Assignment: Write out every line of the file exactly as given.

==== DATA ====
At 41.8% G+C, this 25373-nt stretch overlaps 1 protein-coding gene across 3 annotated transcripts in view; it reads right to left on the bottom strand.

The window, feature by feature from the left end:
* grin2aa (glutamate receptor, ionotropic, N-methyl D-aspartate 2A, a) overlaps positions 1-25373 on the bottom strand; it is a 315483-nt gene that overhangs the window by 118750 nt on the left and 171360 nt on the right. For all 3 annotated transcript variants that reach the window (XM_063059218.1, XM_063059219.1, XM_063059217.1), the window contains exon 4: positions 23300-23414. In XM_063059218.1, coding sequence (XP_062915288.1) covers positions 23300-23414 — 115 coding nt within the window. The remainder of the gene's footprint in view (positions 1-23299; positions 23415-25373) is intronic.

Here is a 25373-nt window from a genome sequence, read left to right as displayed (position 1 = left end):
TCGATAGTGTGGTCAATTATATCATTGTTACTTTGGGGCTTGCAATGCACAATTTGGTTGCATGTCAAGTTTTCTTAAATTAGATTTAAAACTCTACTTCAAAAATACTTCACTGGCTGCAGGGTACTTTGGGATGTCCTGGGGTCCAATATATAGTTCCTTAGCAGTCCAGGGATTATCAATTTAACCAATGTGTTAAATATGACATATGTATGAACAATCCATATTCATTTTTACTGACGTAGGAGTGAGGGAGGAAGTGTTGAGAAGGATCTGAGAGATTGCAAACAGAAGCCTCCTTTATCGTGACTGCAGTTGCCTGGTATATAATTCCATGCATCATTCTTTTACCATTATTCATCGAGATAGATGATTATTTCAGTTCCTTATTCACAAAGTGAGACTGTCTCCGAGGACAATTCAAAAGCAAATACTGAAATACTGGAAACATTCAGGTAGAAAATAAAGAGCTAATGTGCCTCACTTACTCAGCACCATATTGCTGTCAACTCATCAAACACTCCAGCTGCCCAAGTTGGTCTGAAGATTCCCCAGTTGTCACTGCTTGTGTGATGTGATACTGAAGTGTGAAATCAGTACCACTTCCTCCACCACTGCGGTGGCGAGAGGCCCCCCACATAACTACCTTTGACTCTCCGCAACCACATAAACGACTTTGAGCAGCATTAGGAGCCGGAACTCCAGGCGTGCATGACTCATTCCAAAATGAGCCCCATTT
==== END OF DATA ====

At 41.8% G+C, this 25373-nt stretch overlaps 1 protein-coding gene across 3 annotated transcripts in view; it reads right to left on the bottom strand.

The window, feature by feature from the left end:
* grin2aa (glutamate receptor, ionotropic, N-methyl D-aspartate 2A, a) overlaps positions 1-25373 on the bottom strand; it is a 315483-nt gene that overhangs the window by 118750 nt on the left and 171360 nt on the right. For all 3 annotated transcript variants that reach the window (XM_063059218.1, XM_063059219.1, XM_063059217.1), the window contains exon 4: positions 23300-23414. In XM_063059218.1, coding sequence (XP_062915288.1) covers positions 23300-23414 — 115 coding nt within the window. The remainder of the gene's footprint in view (positions 1-23299; positions 23415-25373) is intronic.

Here is a 25373-nt window from a genome sequence, read left to right as displayed (position 1 = left end):
TCGATAGTGTGGTCAATTATATCATTGTTACTTTGGGGCTTGCAATGCACAATTTGGTTGCATGTCAAGTTTTCTTAAATTAGATTTAAAACTCTACTTCAAAAATACTTCACTGGCTGCAGGGTACTTTGGGATGTCCTGGGGTCCAATATATAGTTCCTTAGCAGTCCAGGGATTATCAATTTAACCAATGTGTTAAATATGACATATGTATGAACAATCCATATTCATTTTTACTGACGTAGGAGTGAGGGAGGAAGTGTTGAGAAGGATCTGAGAGATTGCAAACAGAAGCCTCCTTTATCGTGACTGCAGTTGCCTGGTATATAATTCCATGCATCATTCTTTTACCATTATTCATCGAGATAGATGATTATTTCAGTTCCTTATTCACAAAGTGAGACTGTCTCCGAGGACAATTCAAAAGCAAATACTGAAATACTGGAAACATTCAGGTAGAAAATAAAGAGCTAATGTGCCTCACTTACTCAGCACCATATTGCTGTCAACTCATCAAACACTCCAGCTGCCCAAGTTGGTCTGAAGATTCCCCAGTTGTCACTGCTTGTGTGATGTGATACTGAAGTGTGAAATCAGTACCACTTCCTCCACCACTGCGGTGGCGAGAGGCCCCCCACATAACTACCTTTGACTCTCCGCAACCACATAAACGACTTTGAGCAGCATTAGGAGCCGGAACTCCAGGCGTGCATGACTCATTCCAAAATGAGCCCCATTT